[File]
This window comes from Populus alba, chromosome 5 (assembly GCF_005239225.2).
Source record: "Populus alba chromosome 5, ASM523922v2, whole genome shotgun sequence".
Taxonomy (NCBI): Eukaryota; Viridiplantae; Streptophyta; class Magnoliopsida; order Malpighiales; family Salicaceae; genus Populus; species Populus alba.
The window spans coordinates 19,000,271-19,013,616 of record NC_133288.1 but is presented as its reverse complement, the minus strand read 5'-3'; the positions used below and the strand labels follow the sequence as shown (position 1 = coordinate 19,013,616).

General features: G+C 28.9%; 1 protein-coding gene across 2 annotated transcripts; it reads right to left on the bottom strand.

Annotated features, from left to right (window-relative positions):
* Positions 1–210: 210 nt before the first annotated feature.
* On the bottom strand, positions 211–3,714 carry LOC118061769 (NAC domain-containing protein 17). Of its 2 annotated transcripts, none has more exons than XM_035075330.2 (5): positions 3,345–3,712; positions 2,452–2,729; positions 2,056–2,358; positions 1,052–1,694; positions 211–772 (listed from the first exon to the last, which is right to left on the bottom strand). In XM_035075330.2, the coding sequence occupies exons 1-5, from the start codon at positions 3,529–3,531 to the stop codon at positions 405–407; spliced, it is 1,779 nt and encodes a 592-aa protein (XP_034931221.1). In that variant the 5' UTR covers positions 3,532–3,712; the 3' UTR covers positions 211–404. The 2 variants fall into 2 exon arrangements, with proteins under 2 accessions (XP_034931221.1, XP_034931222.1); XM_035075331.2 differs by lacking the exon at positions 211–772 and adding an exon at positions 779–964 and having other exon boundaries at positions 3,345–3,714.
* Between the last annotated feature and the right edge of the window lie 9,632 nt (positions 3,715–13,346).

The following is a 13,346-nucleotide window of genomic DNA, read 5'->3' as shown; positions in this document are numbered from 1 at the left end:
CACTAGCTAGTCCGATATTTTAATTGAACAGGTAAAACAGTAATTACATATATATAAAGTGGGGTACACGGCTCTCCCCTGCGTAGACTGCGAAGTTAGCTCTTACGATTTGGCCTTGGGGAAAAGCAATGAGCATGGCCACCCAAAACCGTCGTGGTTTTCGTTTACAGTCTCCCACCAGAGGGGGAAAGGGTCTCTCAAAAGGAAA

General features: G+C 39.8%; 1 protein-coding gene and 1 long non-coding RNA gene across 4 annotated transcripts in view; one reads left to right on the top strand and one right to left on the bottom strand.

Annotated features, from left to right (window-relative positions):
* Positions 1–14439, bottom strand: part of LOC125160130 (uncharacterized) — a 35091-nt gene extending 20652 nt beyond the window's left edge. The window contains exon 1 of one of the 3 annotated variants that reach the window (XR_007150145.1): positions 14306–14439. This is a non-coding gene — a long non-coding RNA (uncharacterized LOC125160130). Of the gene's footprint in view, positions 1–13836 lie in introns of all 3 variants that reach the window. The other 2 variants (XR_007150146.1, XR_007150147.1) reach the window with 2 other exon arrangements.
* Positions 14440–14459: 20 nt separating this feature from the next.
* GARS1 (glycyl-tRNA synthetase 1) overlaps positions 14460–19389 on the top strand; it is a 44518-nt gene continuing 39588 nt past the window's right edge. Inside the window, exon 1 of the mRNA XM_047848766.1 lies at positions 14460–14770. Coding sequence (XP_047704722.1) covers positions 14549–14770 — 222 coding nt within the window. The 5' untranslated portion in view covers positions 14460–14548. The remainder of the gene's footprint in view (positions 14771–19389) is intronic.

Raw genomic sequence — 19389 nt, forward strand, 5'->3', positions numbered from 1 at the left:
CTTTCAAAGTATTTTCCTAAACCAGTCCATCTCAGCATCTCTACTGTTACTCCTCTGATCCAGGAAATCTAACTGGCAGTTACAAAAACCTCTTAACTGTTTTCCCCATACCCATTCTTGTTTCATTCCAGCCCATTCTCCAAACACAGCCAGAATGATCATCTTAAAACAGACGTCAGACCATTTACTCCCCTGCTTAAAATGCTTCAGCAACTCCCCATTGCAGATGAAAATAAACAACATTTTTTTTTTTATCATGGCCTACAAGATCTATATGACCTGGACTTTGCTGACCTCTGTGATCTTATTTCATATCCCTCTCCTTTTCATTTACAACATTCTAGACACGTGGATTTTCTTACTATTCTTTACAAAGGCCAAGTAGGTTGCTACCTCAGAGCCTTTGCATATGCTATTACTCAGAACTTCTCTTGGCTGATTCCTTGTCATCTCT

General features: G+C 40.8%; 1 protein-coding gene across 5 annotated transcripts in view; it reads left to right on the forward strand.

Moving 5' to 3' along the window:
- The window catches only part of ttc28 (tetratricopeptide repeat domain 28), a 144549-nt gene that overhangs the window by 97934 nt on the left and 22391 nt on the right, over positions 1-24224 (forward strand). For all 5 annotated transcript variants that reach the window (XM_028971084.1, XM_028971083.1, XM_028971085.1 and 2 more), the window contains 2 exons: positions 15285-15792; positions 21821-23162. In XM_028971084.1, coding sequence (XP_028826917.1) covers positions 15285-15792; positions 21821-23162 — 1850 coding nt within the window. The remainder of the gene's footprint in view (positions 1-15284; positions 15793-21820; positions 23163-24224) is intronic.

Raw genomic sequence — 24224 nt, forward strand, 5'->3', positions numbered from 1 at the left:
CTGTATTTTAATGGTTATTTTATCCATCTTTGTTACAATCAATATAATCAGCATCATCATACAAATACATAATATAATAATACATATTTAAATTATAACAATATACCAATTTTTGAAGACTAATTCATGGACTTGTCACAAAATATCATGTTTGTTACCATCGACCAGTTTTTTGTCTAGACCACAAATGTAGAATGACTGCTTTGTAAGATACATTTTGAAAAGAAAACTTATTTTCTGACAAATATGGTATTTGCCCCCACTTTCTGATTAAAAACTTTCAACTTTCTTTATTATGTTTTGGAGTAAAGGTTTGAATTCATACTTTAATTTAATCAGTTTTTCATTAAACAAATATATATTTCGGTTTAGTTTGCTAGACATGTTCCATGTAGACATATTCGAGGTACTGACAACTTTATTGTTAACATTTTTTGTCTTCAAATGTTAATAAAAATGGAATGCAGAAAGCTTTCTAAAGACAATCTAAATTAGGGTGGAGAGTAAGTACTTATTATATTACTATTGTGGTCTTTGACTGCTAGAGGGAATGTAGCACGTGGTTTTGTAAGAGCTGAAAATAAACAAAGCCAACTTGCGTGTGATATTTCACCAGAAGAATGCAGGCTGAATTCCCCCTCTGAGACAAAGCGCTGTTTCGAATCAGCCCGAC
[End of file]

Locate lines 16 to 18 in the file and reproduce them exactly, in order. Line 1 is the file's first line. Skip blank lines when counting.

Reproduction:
* GARS1 (glycyl-tRNA synthetase 1) overlaps positions 14460–19389 on the top strand; it is a 44518-nt gene continuing 39588 nt past the window's right edge. Inside the window, exon 1 of the mRNA XM_047848766.1 lies at positions 14460–14770. Coding sequence (XP_047704722.1) covers positions 14549–14770 — 222 coding nt within the window. The 5' untranslated portion in view covers positions 14460–14548. The remainder of the gene's footprint in view (positions 14771–19389) is intronic.

Raw genomic sequence — 19389 nt, forward strand, 5'->3', positions numbered from 1 at the left:
CTTTCAAAGTATTTTCCTAAACCAGTCCATCTCAGCATCTCTACTGTTACTCCTCTGATCCAGGAAATCTAACTGGCAGTTACAAAAACCTCTTAACTGTTTTCCCCATACCCATTCTTGTTTCATTCCAGCCCATTCTCCAAACACAGCCAGAATGATCATCTTAAAACAGACGTCAGACCATTTACTCCCCTGCTTAAAATGCTTCAGCAACTCCCCATTGCAGATGAAAATAAACAACATTTTTTTTTTTATCATGGCCTACAAGATCTATATGACCTGGACTTTGCTGACCTCTGTGATCTTATTTCATATCCCTCTCCTTTTCATTTACAACATTCTAGACACGTGGATTTTCTTACTATTCTTTACAAAGGCCAAGTAGGTTGCTACCTCAGAGCCTTTGCATATGCTATTACTCAGAACTTCTCTTGGCTGATTCCTTGTCATCTCT